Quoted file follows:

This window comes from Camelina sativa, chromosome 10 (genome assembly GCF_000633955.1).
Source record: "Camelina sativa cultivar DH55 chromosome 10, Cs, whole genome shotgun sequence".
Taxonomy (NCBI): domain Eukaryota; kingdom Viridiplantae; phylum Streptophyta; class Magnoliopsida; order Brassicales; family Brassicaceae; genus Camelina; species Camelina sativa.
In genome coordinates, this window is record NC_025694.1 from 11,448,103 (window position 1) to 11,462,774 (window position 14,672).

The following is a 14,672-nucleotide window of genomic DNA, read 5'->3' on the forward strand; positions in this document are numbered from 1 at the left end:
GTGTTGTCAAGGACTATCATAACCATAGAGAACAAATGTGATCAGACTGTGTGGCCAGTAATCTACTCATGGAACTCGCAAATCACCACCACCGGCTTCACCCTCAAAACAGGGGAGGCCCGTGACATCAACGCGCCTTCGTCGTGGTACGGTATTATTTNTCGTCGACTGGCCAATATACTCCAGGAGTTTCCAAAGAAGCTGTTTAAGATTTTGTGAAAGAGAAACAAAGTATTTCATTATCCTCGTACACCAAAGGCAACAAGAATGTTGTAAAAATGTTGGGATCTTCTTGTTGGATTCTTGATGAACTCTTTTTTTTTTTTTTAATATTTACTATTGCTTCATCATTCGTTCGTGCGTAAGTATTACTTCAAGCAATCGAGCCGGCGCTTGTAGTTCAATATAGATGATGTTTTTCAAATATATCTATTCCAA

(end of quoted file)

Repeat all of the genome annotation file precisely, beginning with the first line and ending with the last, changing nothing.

This window comes from Camelina sativa, chromosome 10 (genome assembly GCF_000633955.1).
Source record: "Camelina sativa cultivar DH55 chromosome 10, Cs, whole genome shotgun sequence".
Taxonomy (NCBI): domain Eukaryota; kingdom Viridiplantae; phylum Streptophyta; class Magnoliopsida; order Brassicales; family Brassicaceae; genus Camelina; species Camelina sativa.
In genome coordinates, this window is record NC_025694.1 from 11,448,103 (window position 1) to 11,462,774 (window position 14,672).

The following is a 14,672-nucleotide window of genomic DNA, read 5'->3' on the forward strand; positions in this document are numbered from 1 at the left end:
GTGTTGTCAAGGACTATCATAACCATAGAGAACAAATGTGATCAGACTGTGTGGCCAGTAATCTACTCATGGAACTCGCAAATCACCACCACCGGCTTCACCCTCAAAACAGGGGAGGCCCGTGACATCAACGCGCCTTCGTCGTGGTACGGTATTATTTNTCGTCGACTGGCCAATATACTCCAGGAGTTTCCAAAGAAGCTGTTTAAGATTTTGTGAAAGAGAAACAAAGTATTTCATTATCCTCGTACACCAAAGGCAACAAGAATGTTGTAAAAATGTTGGGATCTTCTTGTTGGATTCTTGATGAACTCTTTTTTTTTTTTTTAATATTTACTATTGCTTCATCATTCGTTCGTGCGTAAGTATTACTTCAAGCAATCGAGCCGGCGCTTGTAGTTCAATATAGATGATGTTTTTCAAATATATCTATTCCAA